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NATHAN, DOHRMANN & CO.

 

 

NATHAN, DOHRMANN & CO.--The firm whose name heads this article stands in the front rank of the most enterprising mercantile establishments of the metropolis of the Pacific coast.  Nathan, Dohrmann & Co. are the proprietors of the great china store of San Francisco, and carry a stock of china, glassware, lamps and art goods that cannot be surpassed in this State or the United States.  The history of this house dates back to the time of “small things” in this city, Mr. Blumenthal having opened the business in 1850.  He conducted it until 1858, and then sold to H. Hersch, who continued it until the time of his death in 1862; the property then passed into the hands of B. Nathan, who had been connected with the business some years previous.  In 1868 F. Dohrmann, who is now (1891) the resident partner, became associated with Mr. Nathan, and subsequently the firm was changed to Nathan, Dohrmann & Co., in which style it has continued since that time with uninterrupted success.

      In 1868 the business was removed from the corner of Kearny and Commercial streets to the corner of Kearny and Sacramento streets, where it was conducted until 1875; then it was moved to 130 Sutter street, and from time to time, as the business increased, store rooms were added until all the rooms from 122 to 130 are occupied, a space of 100 x 150 feet.  The first main division from Montgomery street up is devoted to staple goods, subdivided into departments; this floor also contains the offices of the wholesale department, and there is an annex where the immense correspondence is conducted; the head cashier’s office is also located in this part of the building, and near by is the private office of the members of the firm, over which a very commodious lunchroom for the employees is located.  The second division is devoted exclusively to decorated table china and cut glassware; this display is considered the largest and by far the richest in this line in the city, and it would not be easy to find its superior in the county.  The marking, packing and shipping system is perfect and is managed by competent hands.  The third division is devoted entirely to ornaments from all countries, including high-grade potteries, Italian art models, statuary and bronzes, parlor lamps and bric-a-brac of all descriptions.  The basement and warehouses extend 150 feet beyond the premises occupied by the store building and are connected by a track with Trinity street, where freight is unloaded; thence it is conveyed on a car to the opening rooms; the handling of goods is facilitated by several hoists and elevators, connecting the basement with the upper floors.  This store is probably the best criterion not only of the natural growth of San Francisco and its tributary country, but also of the development of a taste for the artistic article.  During the long history of this house it has never been closed a day except holidays, has never suffered from financial embarrassment, nor been burned out.  The first fifteen years of its existence the demand was principally for strictly useful things without regard to beauty, and consisted of crockery for boarding houses and saloons; but with the increase of wealth this demand changed in character, and the marts of every country of the world now furnish the stock that is shown to the patrons of this establishment.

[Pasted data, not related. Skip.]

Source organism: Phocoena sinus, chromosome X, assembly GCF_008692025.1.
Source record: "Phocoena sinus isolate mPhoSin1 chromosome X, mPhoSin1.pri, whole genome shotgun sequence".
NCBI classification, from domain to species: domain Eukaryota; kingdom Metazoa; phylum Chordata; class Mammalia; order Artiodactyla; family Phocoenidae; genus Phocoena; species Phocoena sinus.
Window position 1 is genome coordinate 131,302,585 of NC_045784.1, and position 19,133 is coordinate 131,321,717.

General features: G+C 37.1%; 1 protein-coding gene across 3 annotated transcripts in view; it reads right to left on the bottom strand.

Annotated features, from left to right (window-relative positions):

One of the partners resides permanently in Europe and attends to the selection and purchase of art and other high-class goods; the management of the business in San Francisco is in the hands of the partner residing here, assisted by the competent heads of departments, some of whom have been with the firm for a number of years past.  The number of employes is eighty-one, besides the glass engravers and porcelain painters who are exclusively employed by the firm.  The patronage of the house extends all over the coast to the islands of the sea, to South America, China and Japan.  It is, indeed, an honor to the proprietors and a credit to the commercial circles of San Francisco and the State of California.

 

 

Transcribed by Donna L. Becker.

Source: “The Bay of San Francisco,” Vol. 2, Pages 650-651, Lewis Publishing Co, 1892.


© 2006 Donna L. Becker.

 

 

 

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